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Snowy Saturday Shuffle to Sugar Hill

Categories: Midd Blogosphere

Finally, on Saturday, the howling cold weather which has kept me indoors far more than I would like gave us a reprieve.  Saturday’s mid-teen temperatures, which under normal circumstances would still be a bit on the cold side felt absolutely balmy, so I went for a ski in the morning at the Snow Bowl.  Some errands I had to do limited me to a half day, but by mid-afternoon I had completed them, so I decided to turn my ski day into the best of both worlds, and loaded my cross-country skis into the back of my Beetle, and headed out for round 2 of the day’s fun.  I set off for the Ripton-Goshen Road, not really sure where exactly I would end up skiing as the afternoon’s snow started, and then increased in intensity.  I was not in the mood to break trail, so I was looking for places where others had skied, snowshoed, or snowmobiled, but was looking for something a little less well groomed than the terrain offered by our local ski touring centers.

My first thought was to ski down the forest service road leading east  to the Moosalamoo Campground and Voter Brook Overlook, but the ski track I found petered out in about a half mile, turning into a snowshoe track set by hikers intent on climbing Mt Moosalamoo, which would have required more time than I had at my disposal.  So, I returned to my car, and looked for another entry into the forest.  Heading south another mile or two, I came to a plowed turn off for the forest service road which heads up to one of my favorite backcountry sites, the Sugar Hill Reservoir.  I didn’t make note of how exactly this is marked, but it is on your left as you head south, and is about a mile north of the Blueberry Hill Inn.  I headed up this road, which is used by the cars of fishermen who use it to access the reservoir during the summer.  I knew from past explorations that this road is heavily traveled and maintained for snowmobile travel in the winter.  I also knew that this point of entry would bring me to the lesser-used northernmost nordic trails associated with the Blueberry Hill Inn’s Nordic Center.  The ravages of Hurricane Irene took out a few bridges on this part of the trail network, and the funds have not yet been raised to revive them (although a funding campaign has been launched!), so I suspected that these trails would be skier-packed, but not groomed.  While recent transplants to the area may not know this, older skiers (like me!) will probably remember that through much of the 70’s through the early 90’s (If anyone knows the full span of this, feel free to comment), Blueberry Hill sponsored the American Ski Marathon, which was part of the national ski marathon series known as the Great American Ski Chase.  As a result this race, which galvanized the support of almost all the inhabitants of tiny Goshen, VT, brought in some of the finest ski racers from all over the country, and even a few random local college professors.  My ski today covered a small segment of this race course.

I headed up the hill towards the reservoir, not really remembering how far I had to go.  I realized that this would be a pretty short ski if this was my sole destination, as I reached the height of land above the reservoir only after 3/4 of a mile, and hit the reservoir shores after only a mile.  The snow was starting to fall pretty heavily at this point, but there in front of me was the snow-covered lake, and I realized that I had, there in front of me, an opportunity to write my name, or at least my initials, in the snow on a scale which might be visible from space, or at least by our spy satellites.  Perhaps a “JB” a quarter mile high, with a superscript afterwards to show off my science side? While I considered this, I also realized that if I was going to put the effort in to do this, I wanted a picture, and the heavy snow and increasingly late afternoon lighting precluded meaningful photography of any such attempts to defile the scenery.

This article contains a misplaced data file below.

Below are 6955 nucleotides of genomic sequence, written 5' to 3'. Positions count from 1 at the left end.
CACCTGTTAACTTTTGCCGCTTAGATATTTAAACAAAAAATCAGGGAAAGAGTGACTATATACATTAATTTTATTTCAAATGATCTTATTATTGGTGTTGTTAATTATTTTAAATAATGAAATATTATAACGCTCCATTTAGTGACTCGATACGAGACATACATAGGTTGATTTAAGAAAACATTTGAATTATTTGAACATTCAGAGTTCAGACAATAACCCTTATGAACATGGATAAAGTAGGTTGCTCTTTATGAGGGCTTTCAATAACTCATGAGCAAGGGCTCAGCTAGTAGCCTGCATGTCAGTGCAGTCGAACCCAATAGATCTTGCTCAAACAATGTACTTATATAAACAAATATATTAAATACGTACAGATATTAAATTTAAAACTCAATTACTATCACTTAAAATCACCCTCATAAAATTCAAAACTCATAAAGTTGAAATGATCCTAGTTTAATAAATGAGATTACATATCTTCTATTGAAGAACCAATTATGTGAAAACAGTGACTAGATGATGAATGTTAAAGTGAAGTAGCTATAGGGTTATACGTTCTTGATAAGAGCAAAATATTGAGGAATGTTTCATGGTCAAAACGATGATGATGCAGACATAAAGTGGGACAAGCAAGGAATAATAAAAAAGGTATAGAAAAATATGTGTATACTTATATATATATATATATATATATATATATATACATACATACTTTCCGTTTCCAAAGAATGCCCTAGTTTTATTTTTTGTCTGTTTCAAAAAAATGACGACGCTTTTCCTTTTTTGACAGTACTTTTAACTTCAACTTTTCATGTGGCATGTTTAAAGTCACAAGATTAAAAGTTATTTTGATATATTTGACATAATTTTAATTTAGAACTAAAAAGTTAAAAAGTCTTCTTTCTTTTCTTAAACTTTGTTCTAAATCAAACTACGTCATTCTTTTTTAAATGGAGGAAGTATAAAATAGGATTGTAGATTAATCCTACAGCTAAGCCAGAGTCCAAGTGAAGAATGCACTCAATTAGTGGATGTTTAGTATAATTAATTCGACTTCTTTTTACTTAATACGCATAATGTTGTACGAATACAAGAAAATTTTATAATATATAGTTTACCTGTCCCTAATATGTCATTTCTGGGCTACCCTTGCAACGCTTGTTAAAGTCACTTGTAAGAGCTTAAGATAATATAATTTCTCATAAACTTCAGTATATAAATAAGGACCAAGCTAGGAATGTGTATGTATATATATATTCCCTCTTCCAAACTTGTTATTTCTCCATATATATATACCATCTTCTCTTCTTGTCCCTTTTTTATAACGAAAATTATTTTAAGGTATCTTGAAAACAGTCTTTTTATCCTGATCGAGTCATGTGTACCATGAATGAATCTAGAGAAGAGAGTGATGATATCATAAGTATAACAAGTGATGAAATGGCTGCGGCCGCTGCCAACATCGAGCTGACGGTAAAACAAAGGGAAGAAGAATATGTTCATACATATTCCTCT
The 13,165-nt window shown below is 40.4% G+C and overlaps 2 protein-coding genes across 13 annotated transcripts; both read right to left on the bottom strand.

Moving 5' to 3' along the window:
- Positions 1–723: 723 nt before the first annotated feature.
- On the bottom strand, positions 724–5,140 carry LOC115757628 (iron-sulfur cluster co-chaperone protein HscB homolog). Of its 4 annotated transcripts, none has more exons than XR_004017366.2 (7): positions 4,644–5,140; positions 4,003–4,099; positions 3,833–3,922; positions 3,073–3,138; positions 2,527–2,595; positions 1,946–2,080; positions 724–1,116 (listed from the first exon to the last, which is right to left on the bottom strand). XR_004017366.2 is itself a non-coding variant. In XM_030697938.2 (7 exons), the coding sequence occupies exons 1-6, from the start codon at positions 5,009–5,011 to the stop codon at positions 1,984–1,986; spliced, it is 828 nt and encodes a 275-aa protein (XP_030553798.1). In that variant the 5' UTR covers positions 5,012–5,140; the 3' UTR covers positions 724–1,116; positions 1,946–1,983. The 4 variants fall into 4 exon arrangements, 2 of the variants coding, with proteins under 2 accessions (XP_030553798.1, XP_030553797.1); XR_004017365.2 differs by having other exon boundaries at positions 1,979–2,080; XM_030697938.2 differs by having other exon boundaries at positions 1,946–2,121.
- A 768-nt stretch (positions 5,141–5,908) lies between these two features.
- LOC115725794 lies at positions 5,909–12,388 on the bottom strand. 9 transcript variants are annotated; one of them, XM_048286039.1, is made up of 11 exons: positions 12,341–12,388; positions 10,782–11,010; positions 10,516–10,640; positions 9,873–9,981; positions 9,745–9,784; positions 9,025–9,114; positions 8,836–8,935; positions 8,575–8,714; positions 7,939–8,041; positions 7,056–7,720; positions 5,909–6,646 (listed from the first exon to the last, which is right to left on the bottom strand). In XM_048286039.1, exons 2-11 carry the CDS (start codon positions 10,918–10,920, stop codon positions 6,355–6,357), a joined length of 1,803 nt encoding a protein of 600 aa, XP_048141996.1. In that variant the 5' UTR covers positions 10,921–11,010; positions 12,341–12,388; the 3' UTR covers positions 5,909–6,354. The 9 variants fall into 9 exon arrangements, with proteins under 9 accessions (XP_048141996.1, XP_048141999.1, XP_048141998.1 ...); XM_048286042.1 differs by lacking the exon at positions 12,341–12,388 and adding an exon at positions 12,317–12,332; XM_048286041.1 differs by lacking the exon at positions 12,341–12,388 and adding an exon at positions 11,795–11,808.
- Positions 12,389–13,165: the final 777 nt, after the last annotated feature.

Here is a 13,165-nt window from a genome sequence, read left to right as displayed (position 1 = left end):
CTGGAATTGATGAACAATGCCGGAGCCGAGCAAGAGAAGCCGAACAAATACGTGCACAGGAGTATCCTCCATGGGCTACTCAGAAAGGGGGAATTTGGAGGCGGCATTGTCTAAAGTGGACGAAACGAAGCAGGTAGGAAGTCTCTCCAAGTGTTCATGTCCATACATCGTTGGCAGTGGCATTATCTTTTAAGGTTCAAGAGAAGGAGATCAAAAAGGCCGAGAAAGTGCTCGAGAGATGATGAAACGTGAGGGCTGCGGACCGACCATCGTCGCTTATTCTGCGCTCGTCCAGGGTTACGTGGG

Sugar Hill Reservoir

 

 

I also noticed the sign, describing this reservoir as the geographic high point of the hydroelectric project culminating at Lake Dunmore. This sign, by the way, is usually at eye level. We have a lot of snow!

Sign at Sugar Hill Reservoir

Sign at Sugar Hill Reservoir

I began my descent, but wanted to extend my ski, even as the light was fading, so I took a left turn about halfway back, heading into the Blueberry Hill trails on what is known as the Sucker Brook Trail, which had been packed by the skis of a few others who had preceded me. This section of skiing, continued with a sharp right turn and short climb on the Stewart Trail (none of these names are marked, by the way – I just know them from past experiences – they are labelled by signs bearing numbers, relevant to the ski touring area’s map) took me into denser hardwood forest. Big old trees make lots of loud cracking sounds when it is cold outside, and by this point the temperature was dropping. Eventually I reached a point where I realized that I would soon be descending into the touring center, and I didn’t want to have to do the extra climb to extricate myself, probably in the dark, so I turned around and headed back to my car. En route, I passed a sign with the number 7 written on it. Lucky? Not really – this was a 7 Km marker from another of Blueberry Hill’s races, the summer Goshen Gallop trail run.